Permethrin Poisoning in Cats
As seen in Clinician's Brief Feb.2009, page 20 Used with permission.
This article reviews permethrin toxicosis and its treatment in cats and incorporates information from pharmacovigilance programs in Australia, the United States, and the United Kingdom. Most incidents of toxicity occurred when owners inappropriately applied canine spot-on products to cats. A smaller number (11%-25%) were affected by being in close contact with recently treated dogs; in one case, a cat developed signs of toxicosis after licking an empty permethrin-containing packet.
Clinical signs related primarily to the nervous system, including seizures, muscle fasciculations, tremors, shaking and ataxia.
Signs usually developed withing a few hours of exposure, with some delayed for 48 hours. Signs resolved or the animal died withing 24 to 72 hours. Diagnosis was based primarily on history, clinical examination, and presenting signs. Other than stress-related changes, laboratory values were usually normal. Treatment was directed at treating the signs and was based on control of tremors or seizures, supportive care, and decontamination.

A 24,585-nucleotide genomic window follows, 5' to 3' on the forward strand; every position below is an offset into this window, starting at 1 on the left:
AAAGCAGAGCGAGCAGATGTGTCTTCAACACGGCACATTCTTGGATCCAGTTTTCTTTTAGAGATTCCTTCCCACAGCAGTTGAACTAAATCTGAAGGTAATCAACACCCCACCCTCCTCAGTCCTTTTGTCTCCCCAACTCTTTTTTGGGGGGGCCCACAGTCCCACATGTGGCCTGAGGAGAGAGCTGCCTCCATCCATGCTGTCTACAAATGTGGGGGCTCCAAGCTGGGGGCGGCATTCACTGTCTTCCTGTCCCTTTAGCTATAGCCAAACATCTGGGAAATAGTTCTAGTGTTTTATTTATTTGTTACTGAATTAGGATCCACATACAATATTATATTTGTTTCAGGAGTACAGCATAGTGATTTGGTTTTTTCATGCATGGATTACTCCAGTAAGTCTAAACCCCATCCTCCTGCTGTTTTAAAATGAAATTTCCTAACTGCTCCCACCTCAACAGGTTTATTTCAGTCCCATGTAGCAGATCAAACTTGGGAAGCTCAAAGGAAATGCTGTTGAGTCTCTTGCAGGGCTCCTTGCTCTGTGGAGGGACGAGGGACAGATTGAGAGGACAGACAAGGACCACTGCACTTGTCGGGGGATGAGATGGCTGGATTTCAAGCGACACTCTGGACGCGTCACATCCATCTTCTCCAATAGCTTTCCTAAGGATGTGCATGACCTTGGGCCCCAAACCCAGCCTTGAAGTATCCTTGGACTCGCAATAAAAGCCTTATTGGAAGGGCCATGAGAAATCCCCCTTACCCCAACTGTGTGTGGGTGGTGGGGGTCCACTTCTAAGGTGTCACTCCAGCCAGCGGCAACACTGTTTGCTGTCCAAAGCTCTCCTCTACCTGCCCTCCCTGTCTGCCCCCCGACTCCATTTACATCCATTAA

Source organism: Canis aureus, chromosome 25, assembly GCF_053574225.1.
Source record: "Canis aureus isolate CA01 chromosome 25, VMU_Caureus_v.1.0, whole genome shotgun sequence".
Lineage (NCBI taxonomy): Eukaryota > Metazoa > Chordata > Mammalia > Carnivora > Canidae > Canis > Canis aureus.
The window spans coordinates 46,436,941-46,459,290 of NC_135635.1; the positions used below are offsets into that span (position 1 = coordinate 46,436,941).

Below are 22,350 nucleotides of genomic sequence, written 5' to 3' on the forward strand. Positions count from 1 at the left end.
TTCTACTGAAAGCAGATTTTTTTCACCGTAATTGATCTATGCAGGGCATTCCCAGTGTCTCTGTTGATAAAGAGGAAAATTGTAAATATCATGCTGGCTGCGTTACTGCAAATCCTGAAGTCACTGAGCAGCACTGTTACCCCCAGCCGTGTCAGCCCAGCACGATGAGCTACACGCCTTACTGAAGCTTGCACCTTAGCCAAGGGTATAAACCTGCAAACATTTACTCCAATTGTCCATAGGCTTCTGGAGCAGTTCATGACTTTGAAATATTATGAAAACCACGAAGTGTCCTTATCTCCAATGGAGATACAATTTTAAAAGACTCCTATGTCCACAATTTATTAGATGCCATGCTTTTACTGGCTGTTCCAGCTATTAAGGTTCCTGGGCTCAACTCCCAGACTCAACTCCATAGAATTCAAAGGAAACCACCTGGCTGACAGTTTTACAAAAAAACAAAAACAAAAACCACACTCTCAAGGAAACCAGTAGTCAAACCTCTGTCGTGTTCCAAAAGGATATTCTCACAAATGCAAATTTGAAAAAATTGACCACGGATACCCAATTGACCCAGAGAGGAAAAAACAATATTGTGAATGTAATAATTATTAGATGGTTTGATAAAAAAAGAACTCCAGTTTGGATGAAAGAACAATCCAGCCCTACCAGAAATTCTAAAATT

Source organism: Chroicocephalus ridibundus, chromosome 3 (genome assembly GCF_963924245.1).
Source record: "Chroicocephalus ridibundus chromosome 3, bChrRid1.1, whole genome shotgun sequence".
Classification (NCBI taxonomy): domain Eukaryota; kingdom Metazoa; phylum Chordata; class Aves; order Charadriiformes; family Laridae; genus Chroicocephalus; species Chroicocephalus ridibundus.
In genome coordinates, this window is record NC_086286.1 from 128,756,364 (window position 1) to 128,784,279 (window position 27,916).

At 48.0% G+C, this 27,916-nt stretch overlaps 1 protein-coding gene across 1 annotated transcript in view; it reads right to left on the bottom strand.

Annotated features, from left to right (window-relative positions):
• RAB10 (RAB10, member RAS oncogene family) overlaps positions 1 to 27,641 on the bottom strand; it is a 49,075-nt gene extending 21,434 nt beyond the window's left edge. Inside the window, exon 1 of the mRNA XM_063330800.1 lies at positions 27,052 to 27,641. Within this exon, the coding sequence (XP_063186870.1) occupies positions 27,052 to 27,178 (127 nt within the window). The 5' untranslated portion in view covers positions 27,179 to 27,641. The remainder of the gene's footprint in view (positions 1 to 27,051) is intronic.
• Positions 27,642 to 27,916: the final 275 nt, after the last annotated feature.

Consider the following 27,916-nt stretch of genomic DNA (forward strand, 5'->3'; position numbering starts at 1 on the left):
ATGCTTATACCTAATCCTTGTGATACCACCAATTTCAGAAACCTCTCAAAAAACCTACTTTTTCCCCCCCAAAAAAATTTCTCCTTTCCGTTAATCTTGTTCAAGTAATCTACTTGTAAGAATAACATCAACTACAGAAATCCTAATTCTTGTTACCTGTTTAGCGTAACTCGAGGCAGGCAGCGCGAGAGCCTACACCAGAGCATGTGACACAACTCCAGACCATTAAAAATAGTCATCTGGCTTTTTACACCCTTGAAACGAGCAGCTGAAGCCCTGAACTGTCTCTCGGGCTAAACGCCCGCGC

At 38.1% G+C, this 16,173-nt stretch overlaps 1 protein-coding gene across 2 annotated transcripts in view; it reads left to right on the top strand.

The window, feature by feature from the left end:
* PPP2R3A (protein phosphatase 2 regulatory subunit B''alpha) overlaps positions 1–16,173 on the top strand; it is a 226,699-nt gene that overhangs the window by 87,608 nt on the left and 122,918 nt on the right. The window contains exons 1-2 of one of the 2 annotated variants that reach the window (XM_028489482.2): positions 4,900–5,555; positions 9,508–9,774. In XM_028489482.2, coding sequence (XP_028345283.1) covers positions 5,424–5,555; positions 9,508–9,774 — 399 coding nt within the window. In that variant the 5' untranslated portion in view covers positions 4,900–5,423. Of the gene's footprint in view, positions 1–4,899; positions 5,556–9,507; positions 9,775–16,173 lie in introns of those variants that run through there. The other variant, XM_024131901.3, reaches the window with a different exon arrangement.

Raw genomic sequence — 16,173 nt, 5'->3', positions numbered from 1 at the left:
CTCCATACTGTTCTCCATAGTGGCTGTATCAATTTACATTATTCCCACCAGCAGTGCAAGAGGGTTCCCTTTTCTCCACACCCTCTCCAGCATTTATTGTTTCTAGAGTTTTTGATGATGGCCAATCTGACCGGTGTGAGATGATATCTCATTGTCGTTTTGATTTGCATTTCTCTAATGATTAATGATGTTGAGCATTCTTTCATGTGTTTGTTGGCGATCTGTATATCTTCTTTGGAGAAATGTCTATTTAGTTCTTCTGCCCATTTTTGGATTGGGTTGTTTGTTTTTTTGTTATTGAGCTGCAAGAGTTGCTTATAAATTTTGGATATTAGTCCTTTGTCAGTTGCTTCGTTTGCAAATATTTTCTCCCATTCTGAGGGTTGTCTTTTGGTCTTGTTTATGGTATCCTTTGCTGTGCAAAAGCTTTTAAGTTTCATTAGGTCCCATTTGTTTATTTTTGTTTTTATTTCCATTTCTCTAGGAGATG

Prognosis was good for cats receiving prompt and aggressive treatment. Severely affected cats or those that were not treated (23% in one report, 37% in another) died, or were euthanized. A review of product levels found them to be adequate. The authors recommend that clients be educated on the importance of reading and following label directions.
Commentary; Despite very prominent warnings on packages, exposure to concentrated permethrin spot-ons meant for dogs continues to be a major toxicosis in cats. Often, owners think that a drop or two can be safe despite the warnings; tremors and seizures can occur even with this small exposure. A second, less well known source of exposure is in cats that have close contact (sleeping, grooming) with dogs that have been treated with the products. In the ASPCA Animal Poison Control Center's experience, intravenous methocarbamol remains the treatment of choice because diazepam poorly controls tremors.
Bathing the cat with a liquid hand dish washing detergent (such as Dawn) to remove residual permethrin from the skin and coat is also important, but should not be done until the cat's tremors or seizures have been stabilized. Finally, the cat should be kept warm after the bath because hypothermia makes it harder to control tremors.
Eric Dunnayer, MS, VMD, Diplomate ABT & ABVT